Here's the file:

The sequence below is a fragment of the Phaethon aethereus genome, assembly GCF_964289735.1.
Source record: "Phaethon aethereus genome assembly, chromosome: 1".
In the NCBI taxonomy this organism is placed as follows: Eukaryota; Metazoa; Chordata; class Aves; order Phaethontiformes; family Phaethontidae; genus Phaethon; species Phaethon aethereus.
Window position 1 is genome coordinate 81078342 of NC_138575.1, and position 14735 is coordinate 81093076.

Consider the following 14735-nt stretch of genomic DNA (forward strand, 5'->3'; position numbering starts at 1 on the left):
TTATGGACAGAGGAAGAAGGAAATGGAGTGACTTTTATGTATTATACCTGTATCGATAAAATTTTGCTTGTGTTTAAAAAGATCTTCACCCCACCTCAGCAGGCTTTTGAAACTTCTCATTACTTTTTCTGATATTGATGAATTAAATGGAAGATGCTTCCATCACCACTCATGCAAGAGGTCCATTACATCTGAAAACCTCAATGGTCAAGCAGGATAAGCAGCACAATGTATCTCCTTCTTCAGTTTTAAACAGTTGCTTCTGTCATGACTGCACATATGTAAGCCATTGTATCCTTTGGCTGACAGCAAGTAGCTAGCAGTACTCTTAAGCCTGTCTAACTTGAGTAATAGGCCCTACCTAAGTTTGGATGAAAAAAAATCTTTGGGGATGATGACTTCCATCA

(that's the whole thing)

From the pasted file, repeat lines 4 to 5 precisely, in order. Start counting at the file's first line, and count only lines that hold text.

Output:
Window position 1 is genome coordinate 81078342 of NC_138575.1, and position 14735 is coordinate 81093076.

Consider the following 14735-nt stretch of genomic DNA (forward strand, 5'->3'; position numbering starts at 1 on the left):